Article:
As a researcher, you pride yourself in being knowledgeable and proficient in the demands of your discipline. You have undoubtedly acquired patience and a demand for attention to detail when working in the lab to ensure the validity of your research. The demand for such attributes is no less great when learning to live safely aboard a research vessel.
The old clich� "It's not my job" does not apply at sea. Ashore, you can go home and forget about work and the safety-related aspects of your work surroundings. You can easily travel a different route if there is construction work on your normal route. A power failure at home is an inconvenience. You are aware of any medical emergency only by the ambulance sirens. Aboard your ship, not only will you need to be aware of any construction or deck operations, you must be able to determine when and where it is safe to pass. A power failure aboard ship can be catastrophic. A medical emergency aboard ship affects everyone-you may be the only person available to assist the victim.
Shipboard Environment. As a research party member, you must learn to live and work safely in a potentially dangerous shipboard environment. Such factors as motion, noise, vibration, temperature extremes, close living conditions, rotating machinery, and lines under tension are not normally encountered on shore. Almost all who go to sea will, at one time or another, be seasick. The saying that you first fear that you will die and later fear that you won't is not too far from fact. A seasick person should be given only light duties until recovered and should never be assigned duties that require alertness, caution, or agility. Medicines that prevent motion sickness can sometimes cause drowsiness-beware of this! Ship's motion can cause fatigue in two ways. First, it's sometimes very difficult to sleep when the vessel is pitching and rolling. Even in fairly calm seas, it takes a newcomer one or two nights to adjust. Secondly, just moving about on a vessel in angry seas takes physical effort which in time, will wear down the most fit. Fatigue promotes carelessness.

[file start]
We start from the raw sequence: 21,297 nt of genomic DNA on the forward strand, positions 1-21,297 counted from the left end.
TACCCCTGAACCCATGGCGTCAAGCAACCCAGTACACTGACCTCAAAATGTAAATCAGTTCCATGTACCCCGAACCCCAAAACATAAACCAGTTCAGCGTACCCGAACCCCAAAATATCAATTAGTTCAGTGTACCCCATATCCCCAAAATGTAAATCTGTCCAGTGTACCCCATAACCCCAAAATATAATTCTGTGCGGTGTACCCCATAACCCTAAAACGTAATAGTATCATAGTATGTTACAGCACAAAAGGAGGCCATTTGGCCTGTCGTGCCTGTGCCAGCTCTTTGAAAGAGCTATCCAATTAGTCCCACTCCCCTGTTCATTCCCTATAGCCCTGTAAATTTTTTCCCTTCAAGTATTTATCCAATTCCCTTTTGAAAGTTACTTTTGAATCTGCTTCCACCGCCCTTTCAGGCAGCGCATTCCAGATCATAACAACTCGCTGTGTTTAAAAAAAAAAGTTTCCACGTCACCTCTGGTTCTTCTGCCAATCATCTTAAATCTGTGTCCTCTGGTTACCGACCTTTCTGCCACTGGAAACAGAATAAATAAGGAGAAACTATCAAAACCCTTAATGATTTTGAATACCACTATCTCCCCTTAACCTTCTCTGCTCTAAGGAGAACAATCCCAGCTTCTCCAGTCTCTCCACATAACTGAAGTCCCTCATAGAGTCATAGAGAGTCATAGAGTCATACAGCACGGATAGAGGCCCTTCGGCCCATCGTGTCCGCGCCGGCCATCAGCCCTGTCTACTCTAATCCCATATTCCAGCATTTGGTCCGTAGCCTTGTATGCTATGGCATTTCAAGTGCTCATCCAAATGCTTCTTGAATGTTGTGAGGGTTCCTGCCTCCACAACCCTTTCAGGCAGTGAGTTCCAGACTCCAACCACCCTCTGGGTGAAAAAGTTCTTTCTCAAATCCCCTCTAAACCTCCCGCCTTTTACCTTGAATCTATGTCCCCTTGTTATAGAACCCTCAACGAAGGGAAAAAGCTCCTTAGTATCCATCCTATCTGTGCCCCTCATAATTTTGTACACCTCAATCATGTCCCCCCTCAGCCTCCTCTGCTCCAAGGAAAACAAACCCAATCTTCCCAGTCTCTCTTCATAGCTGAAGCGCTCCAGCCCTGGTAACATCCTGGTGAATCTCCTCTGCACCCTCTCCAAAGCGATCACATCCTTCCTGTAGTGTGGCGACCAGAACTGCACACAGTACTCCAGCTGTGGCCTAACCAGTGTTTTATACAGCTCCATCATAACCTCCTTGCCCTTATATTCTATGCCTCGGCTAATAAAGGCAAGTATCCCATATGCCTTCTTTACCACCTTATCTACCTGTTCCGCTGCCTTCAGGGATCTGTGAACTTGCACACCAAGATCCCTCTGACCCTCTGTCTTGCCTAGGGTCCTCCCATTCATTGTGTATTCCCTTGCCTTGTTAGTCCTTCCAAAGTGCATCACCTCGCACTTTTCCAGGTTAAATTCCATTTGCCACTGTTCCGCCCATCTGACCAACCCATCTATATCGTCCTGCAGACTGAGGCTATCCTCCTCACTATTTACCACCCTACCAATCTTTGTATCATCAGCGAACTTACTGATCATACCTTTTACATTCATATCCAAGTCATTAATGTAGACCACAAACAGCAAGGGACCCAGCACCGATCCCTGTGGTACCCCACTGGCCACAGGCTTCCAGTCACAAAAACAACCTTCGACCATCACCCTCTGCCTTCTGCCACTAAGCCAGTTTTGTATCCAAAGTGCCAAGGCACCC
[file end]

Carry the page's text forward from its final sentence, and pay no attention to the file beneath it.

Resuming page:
When temperature extremes are too great, overall performance is impaired. Besides the debilitating effects of sunstroke, heat exhaustion, frostbite, hypothermia, etc., lesser physical impairments are possible. These include increased reaction time, decreased mental awareness, loss of dexterity and coordination, and fatigue.